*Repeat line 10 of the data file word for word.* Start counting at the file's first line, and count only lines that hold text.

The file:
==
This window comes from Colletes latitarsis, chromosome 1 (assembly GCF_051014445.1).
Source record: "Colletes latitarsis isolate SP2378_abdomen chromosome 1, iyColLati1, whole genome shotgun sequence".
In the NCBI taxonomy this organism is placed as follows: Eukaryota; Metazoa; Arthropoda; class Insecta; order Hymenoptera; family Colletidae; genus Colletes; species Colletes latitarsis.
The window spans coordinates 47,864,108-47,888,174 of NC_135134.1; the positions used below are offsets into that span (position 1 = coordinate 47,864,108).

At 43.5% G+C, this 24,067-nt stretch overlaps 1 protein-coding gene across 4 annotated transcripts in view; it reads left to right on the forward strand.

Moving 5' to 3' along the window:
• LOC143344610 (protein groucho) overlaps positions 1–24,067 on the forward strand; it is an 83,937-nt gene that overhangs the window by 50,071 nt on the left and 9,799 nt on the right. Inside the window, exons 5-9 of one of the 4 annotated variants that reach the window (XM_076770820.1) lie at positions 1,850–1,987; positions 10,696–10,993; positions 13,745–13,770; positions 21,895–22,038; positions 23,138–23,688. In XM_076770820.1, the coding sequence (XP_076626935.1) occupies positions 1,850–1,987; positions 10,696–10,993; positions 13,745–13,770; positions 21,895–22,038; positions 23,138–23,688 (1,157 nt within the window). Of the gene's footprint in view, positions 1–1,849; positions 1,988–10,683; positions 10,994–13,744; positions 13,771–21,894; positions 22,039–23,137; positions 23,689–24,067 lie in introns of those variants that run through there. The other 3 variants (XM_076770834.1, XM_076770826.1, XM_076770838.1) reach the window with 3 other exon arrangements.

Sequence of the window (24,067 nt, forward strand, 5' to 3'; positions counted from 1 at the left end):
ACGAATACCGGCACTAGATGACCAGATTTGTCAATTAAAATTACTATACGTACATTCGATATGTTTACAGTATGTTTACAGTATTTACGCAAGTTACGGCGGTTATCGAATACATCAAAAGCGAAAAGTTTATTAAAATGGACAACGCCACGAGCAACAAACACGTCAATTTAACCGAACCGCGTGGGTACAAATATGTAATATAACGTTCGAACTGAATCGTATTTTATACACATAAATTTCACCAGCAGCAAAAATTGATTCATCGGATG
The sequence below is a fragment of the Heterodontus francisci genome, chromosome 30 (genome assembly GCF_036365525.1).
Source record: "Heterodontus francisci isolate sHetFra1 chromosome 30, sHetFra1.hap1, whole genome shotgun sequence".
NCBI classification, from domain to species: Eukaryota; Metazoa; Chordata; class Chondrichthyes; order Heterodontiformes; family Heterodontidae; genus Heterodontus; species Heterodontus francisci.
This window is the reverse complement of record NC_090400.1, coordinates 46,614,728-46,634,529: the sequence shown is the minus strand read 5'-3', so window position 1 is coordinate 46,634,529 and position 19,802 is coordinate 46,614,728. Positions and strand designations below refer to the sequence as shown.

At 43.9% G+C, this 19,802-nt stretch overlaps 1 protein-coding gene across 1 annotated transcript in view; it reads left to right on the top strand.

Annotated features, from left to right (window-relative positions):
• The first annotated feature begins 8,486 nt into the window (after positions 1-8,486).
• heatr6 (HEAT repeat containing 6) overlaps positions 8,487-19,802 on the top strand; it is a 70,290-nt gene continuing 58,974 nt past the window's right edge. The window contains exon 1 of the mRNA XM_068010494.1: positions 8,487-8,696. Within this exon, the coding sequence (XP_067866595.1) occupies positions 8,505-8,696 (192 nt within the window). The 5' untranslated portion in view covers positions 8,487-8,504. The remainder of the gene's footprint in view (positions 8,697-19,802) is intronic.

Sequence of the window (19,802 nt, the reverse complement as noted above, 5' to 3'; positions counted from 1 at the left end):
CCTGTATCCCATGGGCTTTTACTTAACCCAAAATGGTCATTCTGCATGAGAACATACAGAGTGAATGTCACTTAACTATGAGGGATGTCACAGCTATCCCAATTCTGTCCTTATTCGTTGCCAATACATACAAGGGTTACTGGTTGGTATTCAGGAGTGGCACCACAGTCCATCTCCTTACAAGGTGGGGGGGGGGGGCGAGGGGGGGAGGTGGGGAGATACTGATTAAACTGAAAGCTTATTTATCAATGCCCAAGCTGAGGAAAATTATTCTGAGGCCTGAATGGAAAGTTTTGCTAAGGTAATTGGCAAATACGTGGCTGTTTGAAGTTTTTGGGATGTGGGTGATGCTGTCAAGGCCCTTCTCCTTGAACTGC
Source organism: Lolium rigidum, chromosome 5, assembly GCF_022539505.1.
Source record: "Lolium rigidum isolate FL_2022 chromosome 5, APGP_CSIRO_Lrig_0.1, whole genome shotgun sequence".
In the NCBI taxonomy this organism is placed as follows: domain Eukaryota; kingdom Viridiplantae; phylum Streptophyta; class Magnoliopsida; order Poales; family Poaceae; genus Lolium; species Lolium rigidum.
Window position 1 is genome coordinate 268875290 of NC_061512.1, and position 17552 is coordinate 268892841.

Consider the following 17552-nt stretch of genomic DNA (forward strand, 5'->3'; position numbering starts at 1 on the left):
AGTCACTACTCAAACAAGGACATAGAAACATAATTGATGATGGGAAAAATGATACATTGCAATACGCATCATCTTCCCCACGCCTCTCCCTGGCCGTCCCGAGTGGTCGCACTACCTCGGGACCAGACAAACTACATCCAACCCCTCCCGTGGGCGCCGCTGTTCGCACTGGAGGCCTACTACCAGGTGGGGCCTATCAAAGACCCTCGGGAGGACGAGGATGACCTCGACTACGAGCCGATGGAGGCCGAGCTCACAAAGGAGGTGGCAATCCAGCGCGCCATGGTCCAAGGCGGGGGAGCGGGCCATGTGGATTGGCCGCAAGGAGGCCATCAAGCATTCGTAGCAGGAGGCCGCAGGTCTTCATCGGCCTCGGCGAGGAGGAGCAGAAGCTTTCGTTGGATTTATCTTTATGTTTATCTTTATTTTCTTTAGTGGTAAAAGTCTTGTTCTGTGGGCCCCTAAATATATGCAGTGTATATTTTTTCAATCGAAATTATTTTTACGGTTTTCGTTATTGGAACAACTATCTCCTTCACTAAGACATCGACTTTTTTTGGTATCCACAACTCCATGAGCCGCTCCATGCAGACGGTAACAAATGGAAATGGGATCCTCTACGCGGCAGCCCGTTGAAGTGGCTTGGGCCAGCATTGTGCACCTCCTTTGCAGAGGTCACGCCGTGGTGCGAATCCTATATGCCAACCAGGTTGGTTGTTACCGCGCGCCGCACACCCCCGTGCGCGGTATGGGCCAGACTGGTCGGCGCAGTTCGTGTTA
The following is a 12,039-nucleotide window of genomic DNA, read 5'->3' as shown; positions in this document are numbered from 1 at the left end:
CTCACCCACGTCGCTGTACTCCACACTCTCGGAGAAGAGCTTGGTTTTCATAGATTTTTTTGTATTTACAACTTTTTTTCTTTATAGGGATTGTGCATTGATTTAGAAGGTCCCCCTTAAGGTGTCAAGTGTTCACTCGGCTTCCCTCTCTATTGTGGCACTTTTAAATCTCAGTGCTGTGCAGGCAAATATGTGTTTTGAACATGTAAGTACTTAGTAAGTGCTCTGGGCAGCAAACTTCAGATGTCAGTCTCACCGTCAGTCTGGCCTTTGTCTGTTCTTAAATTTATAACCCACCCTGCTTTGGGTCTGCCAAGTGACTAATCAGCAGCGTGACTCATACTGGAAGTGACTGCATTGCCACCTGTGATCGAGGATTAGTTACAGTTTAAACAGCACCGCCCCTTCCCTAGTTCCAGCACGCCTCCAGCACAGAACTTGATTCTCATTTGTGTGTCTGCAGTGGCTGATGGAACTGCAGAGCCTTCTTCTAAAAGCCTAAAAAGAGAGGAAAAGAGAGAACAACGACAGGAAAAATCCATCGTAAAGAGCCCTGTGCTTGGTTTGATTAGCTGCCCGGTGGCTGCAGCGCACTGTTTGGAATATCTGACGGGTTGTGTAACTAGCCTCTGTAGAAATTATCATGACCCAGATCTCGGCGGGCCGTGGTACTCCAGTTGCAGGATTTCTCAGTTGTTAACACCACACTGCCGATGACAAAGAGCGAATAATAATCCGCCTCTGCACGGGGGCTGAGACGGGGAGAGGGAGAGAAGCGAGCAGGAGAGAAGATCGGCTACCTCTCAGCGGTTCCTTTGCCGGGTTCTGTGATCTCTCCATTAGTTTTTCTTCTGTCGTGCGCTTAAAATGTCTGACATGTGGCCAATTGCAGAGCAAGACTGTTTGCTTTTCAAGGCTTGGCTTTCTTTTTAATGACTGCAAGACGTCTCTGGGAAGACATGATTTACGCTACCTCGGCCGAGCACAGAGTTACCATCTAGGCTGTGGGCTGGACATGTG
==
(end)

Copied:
The sequence below is a fragment of the Heterodontus francisci genome, chromosome 30 (genome assembly GCF_036365525.1).